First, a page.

Ban Iconic African Animal Trophies in California

Target: Edward Garcia, Chair of the Assembly Water, Parks, & Wildlife Committee

Goal: Protect African wildlife by passing The Iconic African Species Protection Act.

A vitally important animal welfare bill that will help fight trophy hunting and protect innocent wildlife from being cruelly killed for their body parts to be sold has advanced to the floor in California, and must be passed into law. SB 1487, The Iconic African Species Protection Act, was introduced by Senator Stern. It is a critical piece of legislation in a wave of forward motion for animal welfare in California, but it needs public support to ensure its passage and the continuance of this positive momentum.

The bill protects iconic African wildlife by banning the possession of their body parts. This discourages trophy hunting, and also sends a message regarding the priorities and values of the state. Among the animals protected by the bill are African elephant, African lion, leopard, giraffe, hippopotamus, striped hyena, and multiple species of rhinoceros and zebra. These animals must be preserved, not thoughtlessly killed for profit, and California can pave the way for the rest of America to no longer be complacent and complicit. Sign below to demand the passage of The Iconic African Species Protection Act.


Dear Chairman Garcia,

The Iconic African Species Protection Act (SB 1487) is a critical piece of legislation in the battle for animal welfare and wildlife preservation. By banning the possession of animal parts, SB 1487 demonstrates the importance of compassion, humanity, and the future of our world—which must be prioritized over the cruelty and profits of trophy hunting.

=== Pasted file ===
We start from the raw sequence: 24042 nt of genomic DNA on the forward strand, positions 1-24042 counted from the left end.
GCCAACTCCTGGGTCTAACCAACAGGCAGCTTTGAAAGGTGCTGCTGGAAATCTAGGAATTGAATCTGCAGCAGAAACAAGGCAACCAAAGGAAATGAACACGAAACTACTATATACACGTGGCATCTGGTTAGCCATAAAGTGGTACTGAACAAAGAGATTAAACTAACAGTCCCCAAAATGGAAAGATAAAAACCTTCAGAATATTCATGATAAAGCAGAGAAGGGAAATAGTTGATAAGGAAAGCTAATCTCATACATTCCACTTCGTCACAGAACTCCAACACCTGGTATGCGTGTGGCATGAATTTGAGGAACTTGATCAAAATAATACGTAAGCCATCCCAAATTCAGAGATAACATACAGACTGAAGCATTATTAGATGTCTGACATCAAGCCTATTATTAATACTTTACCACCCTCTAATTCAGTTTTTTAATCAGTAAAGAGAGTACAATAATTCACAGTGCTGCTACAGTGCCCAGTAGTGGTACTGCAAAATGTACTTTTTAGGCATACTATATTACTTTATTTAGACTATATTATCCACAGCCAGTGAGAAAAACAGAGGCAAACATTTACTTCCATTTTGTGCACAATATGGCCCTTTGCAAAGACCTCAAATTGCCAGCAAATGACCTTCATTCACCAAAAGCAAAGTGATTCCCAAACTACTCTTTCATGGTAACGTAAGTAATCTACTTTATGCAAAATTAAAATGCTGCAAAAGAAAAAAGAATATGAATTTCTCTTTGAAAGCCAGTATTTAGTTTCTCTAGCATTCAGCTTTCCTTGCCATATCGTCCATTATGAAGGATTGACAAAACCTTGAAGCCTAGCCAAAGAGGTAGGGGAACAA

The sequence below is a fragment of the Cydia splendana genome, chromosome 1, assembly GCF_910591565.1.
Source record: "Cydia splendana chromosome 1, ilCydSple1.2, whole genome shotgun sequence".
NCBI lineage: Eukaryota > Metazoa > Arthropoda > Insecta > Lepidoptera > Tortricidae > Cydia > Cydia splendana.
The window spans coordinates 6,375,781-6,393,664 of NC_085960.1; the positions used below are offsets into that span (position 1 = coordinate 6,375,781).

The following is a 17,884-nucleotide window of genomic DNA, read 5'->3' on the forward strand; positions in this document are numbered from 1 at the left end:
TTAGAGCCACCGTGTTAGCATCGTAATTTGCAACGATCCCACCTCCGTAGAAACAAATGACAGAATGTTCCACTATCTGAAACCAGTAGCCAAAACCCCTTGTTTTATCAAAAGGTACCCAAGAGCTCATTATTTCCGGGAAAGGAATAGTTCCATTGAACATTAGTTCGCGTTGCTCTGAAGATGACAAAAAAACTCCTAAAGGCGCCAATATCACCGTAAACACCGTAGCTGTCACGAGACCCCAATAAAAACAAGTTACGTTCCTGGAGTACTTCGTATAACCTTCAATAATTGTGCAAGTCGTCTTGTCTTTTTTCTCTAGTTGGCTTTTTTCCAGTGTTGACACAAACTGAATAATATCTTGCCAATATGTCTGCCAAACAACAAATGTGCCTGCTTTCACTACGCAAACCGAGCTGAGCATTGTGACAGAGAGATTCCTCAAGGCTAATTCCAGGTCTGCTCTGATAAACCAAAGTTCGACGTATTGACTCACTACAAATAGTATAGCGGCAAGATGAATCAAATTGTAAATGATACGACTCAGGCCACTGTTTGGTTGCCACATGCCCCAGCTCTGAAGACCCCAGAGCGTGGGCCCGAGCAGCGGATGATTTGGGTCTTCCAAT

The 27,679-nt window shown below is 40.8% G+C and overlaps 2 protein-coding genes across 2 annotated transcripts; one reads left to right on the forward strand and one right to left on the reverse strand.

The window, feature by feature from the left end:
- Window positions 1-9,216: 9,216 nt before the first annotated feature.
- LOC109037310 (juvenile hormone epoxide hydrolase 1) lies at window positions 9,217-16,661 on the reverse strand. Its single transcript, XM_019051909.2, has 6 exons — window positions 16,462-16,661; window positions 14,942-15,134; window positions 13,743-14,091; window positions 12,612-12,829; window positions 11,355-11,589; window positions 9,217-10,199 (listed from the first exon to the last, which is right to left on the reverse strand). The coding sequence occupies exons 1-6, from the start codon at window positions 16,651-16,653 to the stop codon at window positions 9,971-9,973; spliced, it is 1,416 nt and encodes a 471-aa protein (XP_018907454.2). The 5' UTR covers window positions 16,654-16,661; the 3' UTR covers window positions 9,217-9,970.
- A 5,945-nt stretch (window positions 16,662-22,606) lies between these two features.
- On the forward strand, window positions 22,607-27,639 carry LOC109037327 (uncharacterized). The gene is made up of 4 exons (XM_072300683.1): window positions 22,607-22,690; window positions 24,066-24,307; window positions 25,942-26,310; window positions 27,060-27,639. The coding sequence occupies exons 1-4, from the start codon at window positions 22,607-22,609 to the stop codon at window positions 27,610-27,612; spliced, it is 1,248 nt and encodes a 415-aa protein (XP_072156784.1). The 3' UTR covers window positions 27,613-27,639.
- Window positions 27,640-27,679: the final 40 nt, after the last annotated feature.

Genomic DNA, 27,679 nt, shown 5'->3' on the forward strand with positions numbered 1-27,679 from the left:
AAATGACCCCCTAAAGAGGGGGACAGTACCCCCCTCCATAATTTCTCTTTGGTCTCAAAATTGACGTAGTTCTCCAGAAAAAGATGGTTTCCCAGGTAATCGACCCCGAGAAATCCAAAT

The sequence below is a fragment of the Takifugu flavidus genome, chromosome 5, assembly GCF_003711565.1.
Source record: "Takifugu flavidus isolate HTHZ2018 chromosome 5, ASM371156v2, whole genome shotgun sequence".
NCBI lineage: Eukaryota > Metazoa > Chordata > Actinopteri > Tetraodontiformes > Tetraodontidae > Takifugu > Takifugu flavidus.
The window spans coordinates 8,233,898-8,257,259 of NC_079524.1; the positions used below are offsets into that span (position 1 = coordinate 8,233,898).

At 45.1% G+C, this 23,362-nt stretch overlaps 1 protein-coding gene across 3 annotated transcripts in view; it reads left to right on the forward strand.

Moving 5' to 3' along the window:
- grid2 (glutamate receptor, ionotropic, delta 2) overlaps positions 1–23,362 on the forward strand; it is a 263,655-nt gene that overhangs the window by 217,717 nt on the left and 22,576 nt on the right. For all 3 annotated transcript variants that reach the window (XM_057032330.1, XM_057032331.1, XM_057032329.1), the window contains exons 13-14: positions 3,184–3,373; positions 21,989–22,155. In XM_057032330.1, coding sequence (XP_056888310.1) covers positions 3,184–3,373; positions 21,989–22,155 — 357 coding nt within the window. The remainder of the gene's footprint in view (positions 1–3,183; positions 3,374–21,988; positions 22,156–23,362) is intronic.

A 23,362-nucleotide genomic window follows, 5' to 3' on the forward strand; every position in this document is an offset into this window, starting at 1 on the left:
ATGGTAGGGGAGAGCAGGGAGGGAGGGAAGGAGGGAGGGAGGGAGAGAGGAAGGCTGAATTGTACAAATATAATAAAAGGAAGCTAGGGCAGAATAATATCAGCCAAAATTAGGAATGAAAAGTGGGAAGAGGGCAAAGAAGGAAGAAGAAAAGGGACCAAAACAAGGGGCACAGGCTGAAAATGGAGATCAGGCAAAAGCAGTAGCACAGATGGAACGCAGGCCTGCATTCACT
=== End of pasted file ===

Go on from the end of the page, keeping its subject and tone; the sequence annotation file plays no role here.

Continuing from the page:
Animals like lions, leopards, giraffes, zebras and many more are dying out, but this legislation can help protect them and ensure that they remain alive for future generations. By banning possession of any body part of these animals and others in California, trophy hunting is discouraged and California maintains its momentum and leadership in the fight for animal rights. I urge you to ensure that The Iconic African Species Protection Act (SB 1487) is passed into law.


[Your Name Here]

Photo Credit: Belinda Cave

End Trophy Hunting as Conservation Measure

Target: Inger Andersen, Director General of the International Union for Conservation of Nature

Goal: Stop the dissemination of misleading claims that trophy hunting aids conservation efforts.

Trophy hunting has long been a cruel practice, especially in Africa, where safaris are popular and conservation efforts are difficult to enforce. Some conservation organizations, such as the International Union for Conservation of Nature (IUCN) support this disrespect of animal life as a means to an end when it comes to funding conservation. This claim that the continuation of trophy hunting in support of conservation efforts is unsubstantiated, and this practice should be ended.